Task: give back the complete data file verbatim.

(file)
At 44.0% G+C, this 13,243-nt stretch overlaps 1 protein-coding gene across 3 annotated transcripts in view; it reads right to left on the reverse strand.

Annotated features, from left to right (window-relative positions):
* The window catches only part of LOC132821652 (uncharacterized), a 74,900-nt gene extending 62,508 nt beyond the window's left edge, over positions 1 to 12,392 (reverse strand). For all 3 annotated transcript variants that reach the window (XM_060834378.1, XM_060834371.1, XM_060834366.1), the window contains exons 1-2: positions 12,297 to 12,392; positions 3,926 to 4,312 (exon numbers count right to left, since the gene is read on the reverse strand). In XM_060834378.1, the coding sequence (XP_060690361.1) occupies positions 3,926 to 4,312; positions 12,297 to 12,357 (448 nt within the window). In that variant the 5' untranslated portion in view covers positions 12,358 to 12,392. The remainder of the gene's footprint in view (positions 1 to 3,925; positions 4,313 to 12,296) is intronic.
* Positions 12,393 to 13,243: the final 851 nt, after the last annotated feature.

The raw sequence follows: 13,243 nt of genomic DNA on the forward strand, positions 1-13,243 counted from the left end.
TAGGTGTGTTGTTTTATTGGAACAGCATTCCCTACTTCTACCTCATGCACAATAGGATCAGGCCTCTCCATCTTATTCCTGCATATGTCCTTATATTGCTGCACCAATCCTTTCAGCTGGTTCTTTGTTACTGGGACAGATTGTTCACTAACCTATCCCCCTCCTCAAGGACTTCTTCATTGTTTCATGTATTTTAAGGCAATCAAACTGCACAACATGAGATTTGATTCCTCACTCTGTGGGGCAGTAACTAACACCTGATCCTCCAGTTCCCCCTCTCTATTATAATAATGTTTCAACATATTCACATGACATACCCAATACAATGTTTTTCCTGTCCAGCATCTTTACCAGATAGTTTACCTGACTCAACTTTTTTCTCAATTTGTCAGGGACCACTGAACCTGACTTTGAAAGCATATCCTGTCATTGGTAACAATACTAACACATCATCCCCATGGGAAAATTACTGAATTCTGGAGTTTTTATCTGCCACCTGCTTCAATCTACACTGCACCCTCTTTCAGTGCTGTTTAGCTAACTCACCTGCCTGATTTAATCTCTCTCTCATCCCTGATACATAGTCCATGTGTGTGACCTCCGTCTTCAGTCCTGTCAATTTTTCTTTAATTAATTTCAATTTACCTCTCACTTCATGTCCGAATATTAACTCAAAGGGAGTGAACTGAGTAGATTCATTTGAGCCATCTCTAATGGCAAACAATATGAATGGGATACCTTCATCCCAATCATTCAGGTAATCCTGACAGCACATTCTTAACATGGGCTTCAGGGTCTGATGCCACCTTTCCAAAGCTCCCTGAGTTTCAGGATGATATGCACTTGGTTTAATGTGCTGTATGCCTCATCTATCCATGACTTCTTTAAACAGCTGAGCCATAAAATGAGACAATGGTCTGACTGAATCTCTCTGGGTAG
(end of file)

At 44.0% G+C, this 13,243-nt stretch overlaps 1 protein-coding gene across 3 annotated transcripts in view; it reads right to left on the reverse strand.

Annotated features, from left to right (window-relative positions):
* The window catches only part of LOC132821652 (uncharacterized), a 74,900-nt gene extending 62,508 nt beyond the window's left edge, over positions 1 to 12,392 (reverse strand). For all 3 annotated transcript variants that reach the window (XM_060834378.1, XM_060834371.1, XM_060834366.1), the window contains exons 1-2: positions 12,297 to 12,392; positions 3,926 to 4,312 (exon numbers count right to left, since the gene is read on the reverse strand). In XM_060834378.1, the coding sequence (XP_060690361.1) occupies positions 3,926 to 4,312; positions 12,297 to 12,357 (448 nt within the window). In that variant the 5' untranslated portion in view covers positions 12,358 to 12,392. The remainder of the gene's footprint in view (positions 1 to 3,925; positions 4,313 to 12,296) is intronic.
* Positions 12,393 to 13,243: the final 851 nt, after the last annotated feature.

The raw sequence follows: 13,243 nt of genomic DNA on the forward strand, positions 1-13,243 counted from the left end.
TAGGTGTGTTGTTTTATTGGAACAGCATTCCCTACTTCTACCTCATGCACAATAGGATCAGGCCTCTCCATCTTATTCCTGCATATGTCCTTATATTGCTGCACCAATCCTTTCAGCTGGTTCTTTGTTACTGGGACAGATTGTTCACTAACCTATCCCCCTCCTCAAGGACTTCTTCATTGTTTCATGTATTTTAAGGCAATCAAACTGCACAACATGAGATTTGATTCCTCACTCTGTGGGGCAGTAACTAACACCTGATCCTCCAGTTCCCCCTCTCTATTATAATAATGTTTCAACATATTCACATGACATACCCAATACAATGTTTTTCCTGTCCAGCATCTTTACCAGATAGTTTACCTGACTCAACTTTTTTCTCAATTTGTCAGGGACCACTGAACCTGACTTTGAAAGCATATCCTGTCATTGGTAACAATACTAACACATCATCCCCATGGGAAAATTACTGAATTCTGGAGTTTTTATCTGCCACCTGCTTCAATCTACACTGCACCCTCTTTCAGTGCTGTTTAGCTAACTCACCTGCCTGATTTAATCTCTCTCTCATCCCTGATACATAGTCCATGTGTGTGACCTCCGTCTTCAGTCCTGTCAATTTTTCTTTAATTAATTTCAATTTACCTCTCACTTCATGTCCGAATATTAACTCAAAGGGAGTGAACTGAGTAGATTCATTTGAGCCATCTCTAATGGCAAACAATATGAATGGGATACCTTCATCCCAATCATTCAGGTAATCCTGACAGCACATTCTTAACATGGGCTTCAGGGTCTGATGCCACCTTTCCAAAGCTCCCTGAGTTTCAGGATGATATGCACTTGGTTTAATGTGCTGTATGCCTCATCTATCCATGACTTCTTTAAACAGCTGAGCCATAAAATGAGACAATGGTCTGACTGAATCTCTCTGGGTAG